Reflecting on 20 Years of Progress at GEO's 2018 National Conference
This year, the GEO community celebrates 20 years of making meaningful progress together. Throughout the next year, you’ll hear directly from members on what they’re grappling with, what they’re excited about and why they keep coming back to our community. Check back here each month for a new Perspectives post, and watch you inbox for more details on special 20th Anniversary opportunities.
At the beginning of the year, we kicked off our first post in our 20th Anniversary series by highlighting some of the areas where we have made meaningful progress together and where we hope to continue deepening the power of our community. As we approach GEO’s 2018 National Conference, there are many opportunities for continued reflection.
I recently had the pleasure of sitting down with three of GEO’s founders to talk about the past 20 years. Barbara Kibbe, director of organizational effectiveness at the S.D. Bechtel, Jr. Foundation, Jim Canales, president of the Barr Foundation, and Janine Lee, president and CEO of the Southeastern Council of Foundations, have been active members since GEO’s inception, and they shared their insights with me.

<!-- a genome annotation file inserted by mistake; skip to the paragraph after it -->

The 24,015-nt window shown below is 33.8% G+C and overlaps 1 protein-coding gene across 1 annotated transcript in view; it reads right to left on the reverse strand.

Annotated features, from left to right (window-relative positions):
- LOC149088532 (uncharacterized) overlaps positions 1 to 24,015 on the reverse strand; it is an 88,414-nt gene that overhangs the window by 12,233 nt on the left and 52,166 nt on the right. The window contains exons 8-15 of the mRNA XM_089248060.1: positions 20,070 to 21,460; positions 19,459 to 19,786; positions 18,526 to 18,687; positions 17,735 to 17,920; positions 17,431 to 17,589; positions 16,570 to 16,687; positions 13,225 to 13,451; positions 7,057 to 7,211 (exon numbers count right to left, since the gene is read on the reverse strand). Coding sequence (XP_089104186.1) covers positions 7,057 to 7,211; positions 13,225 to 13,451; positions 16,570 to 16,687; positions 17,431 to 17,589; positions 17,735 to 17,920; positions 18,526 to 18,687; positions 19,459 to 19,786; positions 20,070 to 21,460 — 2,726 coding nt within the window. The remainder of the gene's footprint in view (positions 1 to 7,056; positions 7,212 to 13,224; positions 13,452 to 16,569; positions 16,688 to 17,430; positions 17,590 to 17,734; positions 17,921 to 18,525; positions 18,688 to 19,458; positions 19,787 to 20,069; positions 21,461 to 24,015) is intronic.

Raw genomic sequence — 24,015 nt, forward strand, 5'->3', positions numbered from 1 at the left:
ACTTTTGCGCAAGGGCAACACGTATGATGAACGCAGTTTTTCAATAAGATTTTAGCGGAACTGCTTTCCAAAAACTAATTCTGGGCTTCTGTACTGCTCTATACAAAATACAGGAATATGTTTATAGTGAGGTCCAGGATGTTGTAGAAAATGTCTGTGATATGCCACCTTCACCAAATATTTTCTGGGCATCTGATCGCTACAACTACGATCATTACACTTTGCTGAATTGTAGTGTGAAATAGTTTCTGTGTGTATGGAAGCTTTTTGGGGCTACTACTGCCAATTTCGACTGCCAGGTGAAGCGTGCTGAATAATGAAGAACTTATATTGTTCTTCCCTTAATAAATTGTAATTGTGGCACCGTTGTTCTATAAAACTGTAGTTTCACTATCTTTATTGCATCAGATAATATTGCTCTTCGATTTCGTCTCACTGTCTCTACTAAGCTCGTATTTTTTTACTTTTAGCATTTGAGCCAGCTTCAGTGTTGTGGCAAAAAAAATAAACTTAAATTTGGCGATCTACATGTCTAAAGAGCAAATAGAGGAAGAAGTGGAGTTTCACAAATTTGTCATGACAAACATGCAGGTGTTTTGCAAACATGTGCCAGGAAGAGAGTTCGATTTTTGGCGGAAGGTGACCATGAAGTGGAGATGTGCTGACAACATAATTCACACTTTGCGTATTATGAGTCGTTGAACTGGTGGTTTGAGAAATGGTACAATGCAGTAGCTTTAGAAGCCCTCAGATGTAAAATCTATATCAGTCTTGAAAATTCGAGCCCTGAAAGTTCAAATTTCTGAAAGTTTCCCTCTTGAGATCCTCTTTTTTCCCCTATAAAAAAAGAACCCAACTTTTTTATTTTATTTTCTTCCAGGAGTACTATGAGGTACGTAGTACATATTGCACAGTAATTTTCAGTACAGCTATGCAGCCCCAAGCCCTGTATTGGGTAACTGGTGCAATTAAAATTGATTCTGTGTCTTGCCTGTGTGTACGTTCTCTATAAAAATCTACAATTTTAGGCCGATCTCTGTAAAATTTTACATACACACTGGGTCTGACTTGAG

In the Beginning
When the original GEO members first met, they were simply interested in learning from each other about how to better build the capacity of nonprofits. “It was very modest at first,” said Barbara Kibbe. The Packard Foundation, where Kibbe worked at the time, was preparing for rapid growth. She was tasked with exploring how to best help nonprofits with management and governance concerns at a national and international level. At the time, she felt alone in this work and wanted to connect with others who were doing similar things. “That’s how it started,” she said. “Just me looking for colleagues and advice.”
After hosting a breakfast roundtable on capacity building at a Council on Foundations conference, Kibbe decided to hold a convening in Monterey on this topic. Janine Lee remembers this meeting well. “There were around 120 or so leaders who came, and we were just blown away that there was that much interest. The energy was palpable around really trying to figure out how we could be better grantmakers and strengthen the nonprofit sector to deliver on these outcomes that we all care so much about. I hosted the second meeting in Kansas City, and we had about 250 folks that came. Again, we were just kind of astounded. We knew we were on to something that really resonated with people.”
During an early board discussion, it became clear that we couldn’t sit back and promote practices for our grantees to be effective if we weren’t willing to pick up the mirror and ask ourselves what funders are doing that makes our grantees more or less effective.
As the GEO community grew, the focus also expanded beyond capacity building. Barbara has a specific recollection of one of the discussions that lead to this broader set of priority practices. “During an early board discussion, it became clear that we couldn’t sit back and promote practices for our grantees to be effective if we weren’t willing to pick up the mirror and ask ourselves what funders are doing that makes our grantees more or less effective. There was a call for us to look at both sides of the equation. That for me was a historic moment that told me that this community had legs.”
Learning in Community